So, I sat down and made a thing a little while back. I took the half of the packaging for a bunch of lollipops and used it to make a tabletop distaff. It had a sphere at the top and then a stick out the bottom of it. The sphere could be opened and the lollipops were inside it. I took the top half of the sphere off and then filled the lower half of the sphere with stones and put the part that the lollipops stuck into and replaced it on there. The stick that was pointing out of the bottom then was the new top and the hemisphere with the stones sat on the table.
It is nice and stable. It also works really well if I am doing supported spinning at the table. I think using the table distaff lead me to having more even yarn. It really did cut down on arm fatigue. And for reasons I can't explain, my hands did get tired quite so quickly either. I'm not sure why it worked out that way, but I am pleased. I filled up the lignim vitae french spindle twice. I was then getting bored with that. So I started spinning the rest of the fiber on my turkish spindle. (I think it is made from maple but I'm not sure.) I filled that up twice. Now I have two full runs of the colorway left. I split it in half and am spinning it up on a light drawer pull drop spindle. I don't think I can get the whole lot on there in two goes. I may have to do four.
My plan is to ply what I have on each spindle with the other stuff that came from the spindle. This way, theoretically, my plies are even. And, hopefully, the amounts on the spindles are the same. I am half tempted to try chain plying this stuff, even though it is super fine. I have decided that I am going to do my plying on my kick wheel. Just because I think it is going to go faster than using a spindle for it.
I have been making baby hats again. I am using a pastel rainbow colorway from Red Heart. The yarn is their sport weight acrylic. It is my plan to wash it with super hot water to soften up the yarn. I used a 'D' hook. I made a magic ring at the top and then did eight double crochet into it. I slip stitched the end of my round to the first stitch before chaining for the first stitch in the row. My first round was eight stitches. My second round was sixteen, with an increase in every stitch as per usual and the final stitch a slip stitch. My third round was twenty four stitches (in the pattern of one increase in the first stitch of the increase and then a single stitch, up to the last three stitches which were an increase in the first stitch of the increase and a slip stitch into the first stitch of the round).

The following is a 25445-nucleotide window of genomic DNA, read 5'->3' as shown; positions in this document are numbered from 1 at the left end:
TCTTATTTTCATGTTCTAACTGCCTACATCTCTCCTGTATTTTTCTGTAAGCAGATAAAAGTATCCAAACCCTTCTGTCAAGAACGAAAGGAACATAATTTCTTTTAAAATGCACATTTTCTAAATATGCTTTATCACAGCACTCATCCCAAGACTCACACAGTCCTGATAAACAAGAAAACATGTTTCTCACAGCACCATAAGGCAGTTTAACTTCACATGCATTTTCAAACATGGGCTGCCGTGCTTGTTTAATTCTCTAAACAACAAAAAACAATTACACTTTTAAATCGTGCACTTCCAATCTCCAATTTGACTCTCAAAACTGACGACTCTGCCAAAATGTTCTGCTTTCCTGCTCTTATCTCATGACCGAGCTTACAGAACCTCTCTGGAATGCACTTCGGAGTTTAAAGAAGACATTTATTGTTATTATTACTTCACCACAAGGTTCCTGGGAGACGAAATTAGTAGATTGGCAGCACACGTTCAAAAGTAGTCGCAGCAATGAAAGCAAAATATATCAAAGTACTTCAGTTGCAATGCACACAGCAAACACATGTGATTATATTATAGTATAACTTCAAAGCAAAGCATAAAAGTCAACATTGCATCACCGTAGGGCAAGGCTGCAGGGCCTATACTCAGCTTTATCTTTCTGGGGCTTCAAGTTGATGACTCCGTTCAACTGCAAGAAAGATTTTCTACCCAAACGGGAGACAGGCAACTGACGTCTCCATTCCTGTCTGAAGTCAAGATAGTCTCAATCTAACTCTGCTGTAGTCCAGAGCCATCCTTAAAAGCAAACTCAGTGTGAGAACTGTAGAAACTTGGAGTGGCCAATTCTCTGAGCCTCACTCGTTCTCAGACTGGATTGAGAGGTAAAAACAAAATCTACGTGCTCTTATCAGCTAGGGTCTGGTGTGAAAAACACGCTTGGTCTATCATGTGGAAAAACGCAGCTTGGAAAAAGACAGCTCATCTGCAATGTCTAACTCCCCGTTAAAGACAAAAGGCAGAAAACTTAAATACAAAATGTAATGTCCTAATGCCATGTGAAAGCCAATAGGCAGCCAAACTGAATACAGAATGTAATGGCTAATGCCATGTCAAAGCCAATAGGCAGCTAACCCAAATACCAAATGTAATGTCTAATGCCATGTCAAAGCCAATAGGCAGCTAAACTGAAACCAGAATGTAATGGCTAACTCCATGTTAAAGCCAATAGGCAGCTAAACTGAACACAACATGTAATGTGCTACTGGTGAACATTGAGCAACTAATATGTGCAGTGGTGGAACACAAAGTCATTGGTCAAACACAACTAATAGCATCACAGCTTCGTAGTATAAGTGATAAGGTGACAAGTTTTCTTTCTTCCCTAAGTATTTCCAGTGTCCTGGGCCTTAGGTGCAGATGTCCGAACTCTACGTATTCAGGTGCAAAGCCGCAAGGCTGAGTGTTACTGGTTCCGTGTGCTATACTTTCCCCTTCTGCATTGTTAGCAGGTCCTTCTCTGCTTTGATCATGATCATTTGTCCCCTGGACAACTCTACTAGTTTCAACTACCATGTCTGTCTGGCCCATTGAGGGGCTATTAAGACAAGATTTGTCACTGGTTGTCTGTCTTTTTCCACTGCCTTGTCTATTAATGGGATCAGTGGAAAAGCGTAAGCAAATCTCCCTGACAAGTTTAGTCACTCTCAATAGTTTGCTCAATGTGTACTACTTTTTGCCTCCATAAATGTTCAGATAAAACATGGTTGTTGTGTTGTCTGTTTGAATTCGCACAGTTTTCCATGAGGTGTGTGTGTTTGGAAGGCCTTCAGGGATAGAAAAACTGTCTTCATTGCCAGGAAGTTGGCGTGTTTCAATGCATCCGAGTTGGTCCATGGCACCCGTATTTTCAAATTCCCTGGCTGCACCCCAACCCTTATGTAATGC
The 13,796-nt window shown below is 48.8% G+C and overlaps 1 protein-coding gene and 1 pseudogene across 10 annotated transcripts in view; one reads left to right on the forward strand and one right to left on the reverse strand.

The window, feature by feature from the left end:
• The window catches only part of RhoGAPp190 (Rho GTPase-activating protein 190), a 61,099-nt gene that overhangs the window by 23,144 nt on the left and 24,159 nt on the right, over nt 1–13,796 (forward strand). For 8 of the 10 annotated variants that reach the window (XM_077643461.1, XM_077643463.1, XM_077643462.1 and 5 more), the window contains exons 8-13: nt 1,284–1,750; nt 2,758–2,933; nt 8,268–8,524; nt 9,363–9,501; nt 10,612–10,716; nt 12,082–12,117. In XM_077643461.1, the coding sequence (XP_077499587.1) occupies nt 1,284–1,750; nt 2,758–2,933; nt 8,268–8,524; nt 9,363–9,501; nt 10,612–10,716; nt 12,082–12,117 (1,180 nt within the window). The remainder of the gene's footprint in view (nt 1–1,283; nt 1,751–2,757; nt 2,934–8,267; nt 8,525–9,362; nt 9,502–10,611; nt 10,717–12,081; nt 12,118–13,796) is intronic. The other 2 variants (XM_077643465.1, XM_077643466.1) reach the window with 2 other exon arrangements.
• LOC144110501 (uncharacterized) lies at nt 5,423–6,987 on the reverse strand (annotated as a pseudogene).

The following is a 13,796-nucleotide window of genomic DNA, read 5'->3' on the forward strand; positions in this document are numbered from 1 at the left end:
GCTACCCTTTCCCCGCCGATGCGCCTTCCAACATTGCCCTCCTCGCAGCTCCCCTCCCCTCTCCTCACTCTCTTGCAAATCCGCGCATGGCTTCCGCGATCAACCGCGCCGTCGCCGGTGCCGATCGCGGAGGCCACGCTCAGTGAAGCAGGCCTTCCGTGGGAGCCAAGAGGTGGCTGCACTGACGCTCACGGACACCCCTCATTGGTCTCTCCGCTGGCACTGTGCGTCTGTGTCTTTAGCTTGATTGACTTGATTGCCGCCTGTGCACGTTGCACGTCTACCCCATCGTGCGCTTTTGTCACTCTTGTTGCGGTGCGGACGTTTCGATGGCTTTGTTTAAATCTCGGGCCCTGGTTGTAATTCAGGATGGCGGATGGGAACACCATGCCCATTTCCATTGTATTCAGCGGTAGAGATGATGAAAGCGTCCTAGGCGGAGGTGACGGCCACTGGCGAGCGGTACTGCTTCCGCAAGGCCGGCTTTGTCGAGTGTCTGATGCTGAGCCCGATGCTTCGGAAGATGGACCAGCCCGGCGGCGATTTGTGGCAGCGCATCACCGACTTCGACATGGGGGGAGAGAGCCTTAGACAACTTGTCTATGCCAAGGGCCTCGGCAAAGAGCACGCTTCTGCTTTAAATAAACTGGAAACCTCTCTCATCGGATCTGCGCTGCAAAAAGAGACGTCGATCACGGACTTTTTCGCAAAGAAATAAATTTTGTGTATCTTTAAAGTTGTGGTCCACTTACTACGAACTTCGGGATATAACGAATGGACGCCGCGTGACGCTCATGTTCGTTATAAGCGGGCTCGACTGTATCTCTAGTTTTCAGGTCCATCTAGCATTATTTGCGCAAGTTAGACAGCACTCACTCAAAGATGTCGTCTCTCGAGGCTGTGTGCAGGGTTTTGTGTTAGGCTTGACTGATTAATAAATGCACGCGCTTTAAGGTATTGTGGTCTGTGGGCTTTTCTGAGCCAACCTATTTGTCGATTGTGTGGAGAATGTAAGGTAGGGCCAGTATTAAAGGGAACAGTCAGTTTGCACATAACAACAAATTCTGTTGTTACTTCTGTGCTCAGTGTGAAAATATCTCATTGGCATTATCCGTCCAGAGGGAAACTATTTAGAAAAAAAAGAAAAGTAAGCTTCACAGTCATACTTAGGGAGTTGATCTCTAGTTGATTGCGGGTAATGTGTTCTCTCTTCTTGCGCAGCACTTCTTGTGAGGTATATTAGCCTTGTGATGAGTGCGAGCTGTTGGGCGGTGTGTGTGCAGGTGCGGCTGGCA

After my third round, I began working single crochet into every stitch. My final stitch of the round was worked as a single crochet and the remainder of the hat was done in the round in a spiral, if you would. I worked two inches in single crochet. I then slip stitched the final stitch of the final round to the first stitch of that round. It is a really small hat, but I am making it for really small preemie babies. (The majority of the hats that the spinning guild have been donating are made for the medium sized preemies. I have been focusing on the 'micro' preemies. I am doing so because most people are not making hats that small. I am seriously considering a tiny layette set, all held together with a bit of ribbon and a note telling the recipient that I was once a high risk preemie and that there is hope that their child will grow up healthy and well.)
I am still working on that ducky scarf. It got very exasperating, so I set it aside. Illusion knitting looks cool and all that, but it is a very tedious process. I'll be honest, I am getting bored with this. I did the math, I have about 5 hours of knitting to go and it will be finished. I'm going to try to get it done next week. This way I don't have to look at it anymore. I can just finish it and hand it off to the person I am going to give it to.
I haven't written up the pattern for the sweater or the bonnet I made. It is on the list of stuff to do later. When I get the pile of other things finished but before I send it out in the mail to the recipient.